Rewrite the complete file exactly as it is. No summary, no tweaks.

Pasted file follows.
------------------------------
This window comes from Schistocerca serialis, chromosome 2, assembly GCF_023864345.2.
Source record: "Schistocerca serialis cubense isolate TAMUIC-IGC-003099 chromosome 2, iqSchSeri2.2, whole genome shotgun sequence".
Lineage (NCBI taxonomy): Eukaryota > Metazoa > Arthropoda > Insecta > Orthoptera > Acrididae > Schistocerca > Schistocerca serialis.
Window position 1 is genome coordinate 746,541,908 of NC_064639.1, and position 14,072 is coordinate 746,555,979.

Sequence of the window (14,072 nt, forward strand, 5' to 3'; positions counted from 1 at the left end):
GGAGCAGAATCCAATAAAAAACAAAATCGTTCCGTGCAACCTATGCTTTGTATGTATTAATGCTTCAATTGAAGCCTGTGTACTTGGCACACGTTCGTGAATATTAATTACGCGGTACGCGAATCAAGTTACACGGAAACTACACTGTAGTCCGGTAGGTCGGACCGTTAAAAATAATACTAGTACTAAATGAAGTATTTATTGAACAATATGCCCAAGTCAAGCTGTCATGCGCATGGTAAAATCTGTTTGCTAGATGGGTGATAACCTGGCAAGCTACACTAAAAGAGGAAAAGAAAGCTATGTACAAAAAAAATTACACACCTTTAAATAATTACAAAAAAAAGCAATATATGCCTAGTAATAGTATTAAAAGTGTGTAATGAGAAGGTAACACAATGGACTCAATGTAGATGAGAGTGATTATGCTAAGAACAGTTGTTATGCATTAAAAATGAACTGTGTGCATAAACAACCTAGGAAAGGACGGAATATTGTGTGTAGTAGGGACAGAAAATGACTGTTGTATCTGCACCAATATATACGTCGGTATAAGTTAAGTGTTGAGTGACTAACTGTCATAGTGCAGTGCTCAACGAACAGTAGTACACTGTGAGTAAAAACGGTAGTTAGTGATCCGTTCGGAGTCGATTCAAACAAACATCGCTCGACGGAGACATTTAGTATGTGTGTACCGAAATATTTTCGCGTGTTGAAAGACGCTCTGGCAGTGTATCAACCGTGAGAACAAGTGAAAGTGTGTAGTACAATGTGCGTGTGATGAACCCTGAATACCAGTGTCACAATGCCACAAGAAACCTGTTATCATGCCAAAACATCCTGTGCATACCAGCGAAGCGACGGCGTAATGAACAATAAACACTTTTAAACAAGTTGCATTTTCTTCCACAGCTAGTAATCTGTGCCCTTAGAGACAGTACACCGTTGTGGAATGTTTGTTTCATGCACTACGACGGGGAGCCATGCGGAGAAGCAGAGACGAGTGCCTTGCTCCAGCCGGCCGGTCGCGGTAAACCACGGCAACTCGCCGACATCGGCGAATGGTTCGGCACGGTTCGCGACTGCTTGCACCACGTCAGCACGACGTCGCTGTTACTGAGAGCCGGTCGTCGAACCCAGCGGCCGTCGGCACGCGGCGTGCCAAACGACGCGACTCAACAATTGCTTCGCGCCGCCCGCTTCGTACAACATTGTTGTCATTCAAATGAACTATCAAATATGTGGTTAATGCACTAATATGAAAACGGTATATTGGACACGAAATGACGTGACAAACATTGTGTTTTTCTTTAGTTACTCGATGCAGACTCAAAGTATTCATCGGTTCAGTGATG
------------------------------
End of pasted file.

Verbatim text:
This window comes from Schistocerca serialis, chromosome 2, assembly GCF_023864345.2.
Source record: "Schistocerca serialis cubense isolate TAMUIC-IGC-003099 chromosome 2, iqSchSeri2.2, whole genome shotgun sequence".
Lineage (NCBI taxonomy): Eukaryota > Metazoa > Arthropoda > Insecta > Orthoptera > Acrididae > Schistocerca > Schistocerca serialis.
Window position 1 is genome coordinate 746,541,908 of NC_064639.1, and position 14,072 is coordinate 746,555,979.

Sequence of the window (14,072 nt, forward strand, 5' to 3'; positions counted from 1 at the left end):
GGAGCAGAATCCAATAAAAAACAAAATCGTTCCGTGCAACCTATGCTTTGTATGTATTAATGCTTCAATTGAAGCCTGTGTACTTGGCACACGTTCGTGAATATTAATTACGCGGTACGCGAATCAAGTTACACGGAAACTACACTGTAGTCCGGTAGGTCGGACCGTTAAAAATAATACTAGTACTAAATGAAGTATTTATTGAACAATATGCCCAAGTCAAGCTGTCATGCGCATGGTAAAATCTGTTTGCTAGATGGGTGATAACCTGGCAAGCTACACTAAAAGAGGAAAAGAAAGCTATGTACAAAAAAAATTACACACCTTTAAATAATTACAAAAAAAAGCAATATATGCCTAGTAATAGTATTAAAAGTGTGTAATGAGAAGGTAACACAATGGACTCAATGTAGATGAGAGTGATTATGCTAAGAACAGTTGTTATGCATTAAAAATGAACTGTGTGCATAAACAACCTAGGAAAGGACGGAATATTGTGTGTAGTAGGGACAGAAAATGACTGTTGTATCTGCACCAATATATACGTCGGTATAAGTTAAGTGTTGAGTGACTAACTGTCATAGTGCAGTGCTCAACGAACAGTAGTACACTGTGAGTAAAAACGGTAGTTAGTGATCCGTTCGGAGTCGATTCAAACAAACATCGCTCGACGGAGACATTTAGTATGTGTGTACCGAAATATTTTCGCGTGTTGAAAGACGCTCTGGCAGTGTATCAACCGTGAGAACAAGTGAAAGTGTGTAGTACAATGTGCGTGTGATGAACCCTGAATACCAGTGTCACAATGCCACAAGAAACCTGTTATCATGCCAAAACATCCTGTGCATACCAGCGAAGCGACGGCGTAATGAACAATAAACACTTTTAAACAAGTTGCATTTTCTTCCACAGCTAGTAATCTGTGCCCTTAGAGACAGTACACCGTTGTGGAATGTTTGTTTCATGCACTACGACGGGGAGCCATGCGGAGAAGCAGAGACGAGTGCCTTGCTCCAGCCGGCCGGTCGCGGTAAACCACGGCAACTCGCCGACATCGGCGAATGGTTCGGCACGGTTCGCGACTGCTTGCACCACGTCAGCACGACGTCGCTGTTACTGAGAGCCGGTCGTCGAACCCAGCGGCCGTCGGCACGCGGCGTGCCAAACGACGCGACTCAACAATTGCTTCGCGCCGCCCGCTTCGTACAACATTGTTGTCATTCAAATGAACTATCAAATATGTGGTTAATGCACTAATATGAAAACGGTATATTGGACACGAAATGACGTGACAAACATTGTGTTTTTCTTTAGTTACTCGATGCAGACTCAAAGTATTCATCGGTTCAGTGATG